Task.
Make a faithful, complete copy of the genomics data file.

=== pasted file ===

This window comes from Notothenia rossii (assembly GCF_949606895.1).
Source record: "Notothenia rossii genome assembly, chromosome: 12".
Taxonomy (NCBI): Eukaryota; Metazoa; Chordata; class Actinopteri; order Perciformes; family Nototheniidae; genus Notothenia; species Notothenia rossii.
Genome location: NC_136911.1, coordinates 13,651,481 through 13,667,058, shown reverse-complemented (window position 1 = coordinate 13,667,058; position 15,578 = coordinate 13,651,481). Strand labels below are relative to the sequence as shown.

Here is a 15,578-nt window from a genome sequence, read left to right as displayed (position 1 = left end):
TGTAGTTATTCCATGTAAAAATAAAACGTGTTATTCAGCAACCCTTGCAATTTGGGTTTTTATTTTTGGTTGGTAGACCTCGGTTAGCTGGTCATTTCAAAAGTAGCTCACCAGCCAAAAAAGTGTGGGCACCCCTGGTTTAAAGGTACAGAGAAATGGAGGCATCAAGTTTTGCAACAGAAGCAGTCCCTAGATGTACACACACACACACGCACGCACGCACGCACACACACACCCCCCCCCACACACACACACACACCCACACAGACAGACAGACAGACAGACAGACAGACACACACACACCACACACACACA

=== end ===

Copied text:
This window comes from Notothenia rossii (assembly GCF_949606895.1).
Source record: "Notothenia rossii genome assembly, chromosome: 12".
Taxonomy (NCBI): Eukaryota; Metazoa; Chordata; class Actinopteri; order Perciformes; family Nototheniidae; genus Notothenia; species Notothenia rossii.
Genome location: NC_136911.1, coordinates 13,651,481 through 13,667,058, shown reverse-complemented (window position 1 = coordinate 13,667,058; position 15,578 = coordinate 13,651,481). Strand labels below are relative to the sequence as shown.

Here is a 15,578-nt window from a genome sequence, read left to right as displayed (position 1 = left end):
TGTAGTTATTCCATGTAAAAATAAAACGTGTTATTCAGCAACCCTTGCAATTTGGGTTTTTATTTTTGGTTGGTAGACCTCGGTTAGCTGGTCATTTCAAAAGTAGCTCACCAGCCAAAAAAGTGTGGGCACCCCTGGTTTAAAGGTACAGAGAAATGGAGGCATCAAGTTTTGCAACAGAAGCAGTCCCTAGATGTACACACACACACACGCACGCACGCACGCACACACACACCCCCCCCCACACACACACACACACCCACACAGACAGACAGACAGACAGACAGACAGACACACACACACCACACACACACA